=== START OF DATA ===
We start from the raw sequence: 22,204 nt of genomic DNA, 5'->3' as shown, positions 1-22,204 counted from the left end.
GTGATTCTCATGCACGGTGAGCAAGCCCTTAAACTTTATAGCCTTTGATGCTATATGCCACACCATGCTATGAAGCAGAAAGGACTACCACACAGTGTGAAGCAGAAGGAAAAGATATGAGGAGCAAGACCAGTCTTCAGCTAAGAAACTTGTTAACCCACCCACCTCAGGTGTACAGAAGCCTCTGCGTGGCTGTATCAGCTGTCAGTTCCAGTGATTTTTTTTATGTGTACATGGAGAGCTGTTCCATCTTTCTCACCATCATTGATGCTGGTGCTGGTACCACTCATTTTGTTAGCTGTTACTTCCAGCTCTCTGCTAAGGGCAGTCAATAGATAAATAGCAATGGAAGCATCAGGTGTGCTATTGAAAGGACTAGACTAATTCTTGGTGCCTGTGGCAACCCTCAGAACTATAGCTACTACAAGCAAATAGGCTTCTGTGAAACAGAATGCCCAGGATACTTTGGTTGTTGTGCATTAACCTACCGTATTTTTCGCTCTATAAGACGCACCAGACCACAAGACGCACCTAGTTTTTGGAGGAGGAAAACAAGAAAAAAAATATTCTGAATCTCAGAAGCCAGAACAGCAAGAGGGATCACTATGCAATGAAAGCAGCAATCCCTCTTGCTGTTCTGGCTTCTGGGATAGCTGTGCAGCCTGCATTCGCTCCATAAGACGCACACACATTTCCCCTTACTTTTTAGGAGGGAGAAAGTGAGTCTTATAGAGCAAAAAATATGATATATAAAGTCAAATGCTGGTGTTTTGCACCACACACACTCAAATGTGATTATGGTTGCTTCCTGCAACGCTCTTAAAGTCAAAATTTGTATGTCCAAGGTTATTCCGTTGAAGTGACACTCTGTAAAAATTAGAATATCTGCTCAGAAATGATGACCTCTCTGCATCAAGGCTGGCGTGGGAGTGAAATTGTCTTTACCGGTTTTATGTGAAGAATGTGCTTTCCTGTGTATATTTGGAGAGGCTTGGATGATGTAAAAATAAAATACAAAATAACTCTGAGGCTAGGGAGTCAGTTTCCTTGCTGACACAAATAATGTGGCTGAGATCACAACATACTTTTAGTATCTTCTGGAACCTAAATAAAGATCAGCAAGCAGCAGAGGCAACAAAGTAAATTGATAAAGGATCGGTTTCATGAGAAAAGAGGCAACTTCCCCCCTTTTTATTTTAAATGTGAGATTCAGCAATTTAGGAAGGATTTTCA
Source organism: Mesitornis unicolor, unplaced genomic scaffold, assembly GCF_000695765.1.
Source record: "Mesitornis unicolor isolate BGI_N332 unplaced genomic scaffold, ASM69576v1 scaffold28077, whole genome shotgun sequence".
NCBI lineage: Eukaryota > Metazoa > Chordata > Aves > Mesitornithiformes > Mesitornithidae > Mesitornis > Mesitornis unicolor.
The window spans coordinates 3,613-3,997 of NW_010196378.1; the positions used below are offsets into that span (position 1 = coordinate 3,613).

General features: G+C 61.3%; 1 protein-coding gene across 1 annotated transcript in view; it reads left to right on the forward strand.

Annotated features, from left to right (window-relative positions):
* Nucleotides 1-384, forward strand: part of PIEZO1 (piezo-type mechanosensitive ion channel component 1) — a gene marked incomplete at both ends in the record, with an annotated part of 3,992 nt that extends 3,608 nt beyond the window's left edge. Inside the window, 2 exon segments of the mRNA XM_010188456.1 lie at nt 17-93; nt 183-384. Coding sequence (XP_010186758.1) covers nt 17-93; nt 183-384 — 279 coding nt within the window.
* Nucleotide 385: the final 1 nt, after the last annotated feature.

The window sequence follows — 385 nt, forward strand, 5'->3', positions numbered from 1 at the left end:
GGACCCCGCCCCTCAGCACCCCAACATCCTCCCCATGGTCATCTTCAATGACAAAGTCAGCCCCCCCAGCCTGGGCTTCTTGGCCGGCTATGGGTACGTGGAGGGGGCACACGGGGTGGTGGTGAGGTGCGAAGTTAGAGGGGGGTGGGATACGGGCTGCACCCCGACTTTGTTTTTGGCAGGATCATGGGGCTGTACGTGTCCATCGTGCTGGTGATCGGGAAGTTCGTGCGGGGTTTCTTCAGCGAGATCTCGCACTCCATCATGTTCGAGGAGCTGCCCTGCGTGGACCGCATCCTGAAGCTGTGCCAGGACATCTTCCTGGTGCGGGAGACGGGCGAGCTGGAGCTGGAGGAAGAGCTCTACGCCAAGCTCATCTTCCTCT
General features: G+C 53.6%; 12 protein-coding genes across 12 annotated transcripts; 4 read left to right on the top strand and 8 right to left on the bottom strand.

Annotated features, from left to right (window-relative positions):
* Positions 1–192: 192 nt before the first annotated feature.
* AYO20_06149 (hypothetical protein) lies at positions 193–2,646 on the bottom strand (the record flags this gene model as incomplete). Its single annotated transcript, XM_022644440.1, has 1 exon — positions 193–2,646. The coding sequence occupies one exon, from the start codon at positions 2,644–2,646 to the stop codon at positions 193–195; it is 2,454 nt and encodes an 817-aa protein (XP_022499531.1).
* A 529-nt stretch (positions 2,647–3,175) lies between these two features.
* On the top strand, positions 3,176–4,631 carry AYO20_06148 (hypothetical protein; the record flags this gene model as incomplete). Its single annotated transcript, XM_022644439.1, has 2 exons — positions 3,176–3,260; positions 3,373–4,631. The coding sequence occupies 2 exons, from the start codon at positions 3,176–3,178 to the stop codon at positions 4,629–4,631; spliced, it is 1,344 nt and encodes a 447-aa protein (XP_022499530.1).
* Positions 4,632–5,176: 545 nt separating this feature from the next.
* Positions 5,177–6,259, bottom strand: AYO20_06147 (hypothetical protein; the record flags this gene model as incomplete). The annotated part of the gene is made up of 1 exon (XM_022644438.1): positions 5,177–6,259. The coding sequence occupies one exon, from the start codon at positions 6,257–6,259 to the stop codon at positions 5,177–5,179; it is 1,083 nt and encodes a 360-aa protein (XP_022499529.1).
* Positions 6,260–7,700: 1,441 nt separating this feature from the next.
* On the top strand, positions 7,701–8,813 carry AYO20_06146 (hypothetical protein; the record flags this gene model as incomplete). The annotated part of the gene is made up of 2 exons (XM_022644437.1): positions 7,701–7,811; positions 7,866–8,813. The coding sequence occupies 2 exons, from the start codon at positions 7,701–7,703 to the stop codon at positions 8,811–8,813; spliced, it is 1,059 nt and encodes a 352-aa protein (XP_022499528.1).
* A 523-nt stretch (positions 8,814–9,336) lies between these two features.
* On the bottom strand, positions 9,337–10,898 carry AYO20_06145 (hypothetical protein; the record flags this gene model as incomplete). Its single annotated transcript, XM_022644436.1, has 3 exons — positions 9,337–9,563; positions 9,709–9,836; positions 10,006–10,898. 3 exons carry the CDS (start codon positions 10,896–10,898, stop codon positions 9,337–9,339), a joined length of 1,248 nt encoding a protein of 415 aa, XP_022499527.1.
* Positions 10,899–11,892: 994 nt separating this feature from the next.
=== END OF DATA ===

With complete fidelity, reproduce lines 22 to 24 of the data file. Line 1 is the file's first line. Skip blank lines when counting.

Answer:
* On the top strand, positions 7,701–8,813 carry AYO20_06146 (hypothetical protein; the record flags this gene model as incomplete). The annotated part of the gene is made up of 2 exons (XM_022644437.1): positions 7,701–7,811; positions 7,866–8,813. The coding sequence occupies 2 exons, from the start codon at positions 7,701–7,703 to the stop codon at positions 8,811–8,813; spliced, it is 1,059 nt and encodes a 352-aa protein (XP_022499528.1).
* A 523-nt stretch (positions 8,814–9,336) lies between these two features.
* On the bottom strand, positions 9,337–10,898 carry AYO20_06145 (hypothetical protein; the record flags this gene model as incomplete). Its single annotated transcript, XM_022644436.1, has 3 exons — positions 9,337–9,563; positions 9,709–9,836; positions 10,006–10,898. 3 exons carry the CDS (start codon positions 10,896–10,898, stop codon positions 9,337–9,339), a joined length of 1,248 nt encoding a protein of 415 aa, XP_022499527.1.